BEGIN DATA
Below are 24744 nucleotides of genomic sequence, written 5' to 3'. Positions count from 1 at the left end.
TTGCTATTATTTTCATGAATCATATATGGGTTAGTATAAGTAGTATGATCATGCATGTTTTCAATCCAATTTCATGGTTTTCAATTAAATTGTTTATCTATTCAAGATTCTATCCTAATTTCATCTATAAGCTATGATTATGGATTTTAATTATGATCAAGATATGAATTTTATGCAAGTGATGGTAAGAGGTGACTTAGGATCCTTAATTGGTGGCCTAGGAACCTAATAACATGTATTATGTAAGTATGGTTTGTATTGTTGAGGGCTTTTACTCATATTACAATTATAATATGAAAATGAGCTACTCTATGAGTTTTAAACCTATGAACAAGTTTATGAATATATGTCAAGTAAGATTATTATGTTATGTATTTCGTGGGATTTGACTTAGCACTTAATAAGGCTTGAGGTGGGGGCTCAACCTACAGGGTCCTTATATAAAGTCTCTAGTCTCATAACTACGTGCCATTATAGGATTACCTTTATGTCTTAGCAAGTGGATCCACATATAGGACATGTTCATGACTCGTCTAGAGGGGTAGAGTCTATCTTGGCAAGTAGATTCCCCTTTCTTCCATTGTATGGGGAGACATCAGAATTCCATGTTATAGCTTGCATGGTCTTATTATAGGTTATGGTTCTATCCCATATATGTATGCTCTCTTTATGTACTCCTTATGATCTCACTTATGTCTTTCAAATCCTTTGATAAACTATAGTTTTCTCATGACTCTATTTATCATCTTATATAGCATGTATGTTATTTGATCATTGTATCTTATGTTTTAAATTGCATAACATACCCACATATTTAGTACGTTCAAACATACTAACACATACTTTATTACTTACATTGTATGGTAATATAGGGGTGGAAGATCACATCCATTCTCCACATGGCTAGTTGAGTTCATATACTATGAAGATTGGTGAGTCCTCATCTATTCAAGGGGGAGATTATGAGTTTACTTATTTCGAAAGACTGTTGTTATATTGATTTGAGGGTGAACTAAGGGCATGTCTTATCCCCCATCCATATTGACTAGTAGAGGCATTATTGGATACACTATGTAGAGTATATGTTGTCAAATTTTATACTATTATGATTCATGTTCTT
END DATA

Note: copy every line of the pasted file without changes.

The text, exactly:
Below are 24744 nucleotides of genomic sequence, written 5' to 3'. Positions count from 1 at the left end.
TTGCTATTATTTTCATGAATCATATATGGGTTAGTATAAGTAGTATGATCATGCATGTTTTCAATCCAATTTCATGGTTTTCAATTAAATTGTTTATCTATTCAAGATTCTATCCTAATTTCATCTATAAGCTATGATTATGGATTTTAATTATGATCAAGATATGAATTTTATGCAAGTGATGGTAAGAGGTGACTTAGGATCCTTAATTGGTGGCCTAGGAACCTAATAACATGTATTATGTAAGTATGGTTTGTATTGTTGAGGGCTTTTACTCATATTACAATTATAATATGAAAATGAGCTACTCTATGAGTTTTAAACCTATGAACAAGTTTATGAATATATGTCAAGTAAGATTATTATGTTATGTATTTCGTGGGATTTGACTTAGCACTTAATAAGGCTTGAGGTGGGGGCTCAACCTACAGGGTCCTTATATAAAGTCTCTAGTCTCATAACTACGTGCCATTATAGGATTACCTTTATGTCTTAGCAAGTGGATCCACATATAGGACATGTTCATGACTCGTCTAGAGGGGTAGAGTCTATCTTGGCAAGTAGATTCCCCTTTCTTCCATTGTATGGGGAGACATCAGAATTCCATGTTATAGCTTGCATGGTCTTATTATAGGTTATGGTTCTATCCCATATATGTATGCTCTCTTTATGTACTCCTTATGATCTCACTTATGTCTTTCAAATCCTTTGATAAACTATAGTTTTCTCATGACTCTATTTATCATCTTATATAGCATGTATGTTATTTGATCATTGTATCTTATGTTTTAAATTGCATAACATACCCACATATTTAGTACGTTCAAACATACTAACACATACTTTATTACTTACATTGTATGGTAATATAGGGGTGGAAGATCACATCCATTCTCCACATGGCTAGTTGAGTTCATATACTATGAAGATTGGTGAGTCCTCATCTATTCAAGGGGGAGATTATGAGTTTACTTATTTCGAAAGACTGTTGTTATATTGATTTGAGGGTGAACTAAGGGCATGTCTTATCCCCCATCCATATTGACTAGTAGAGGCATTATTGGATACACTATGTAGAGTATATGTTGTCAAATTTTATACTATTATGATTCATGTTCTT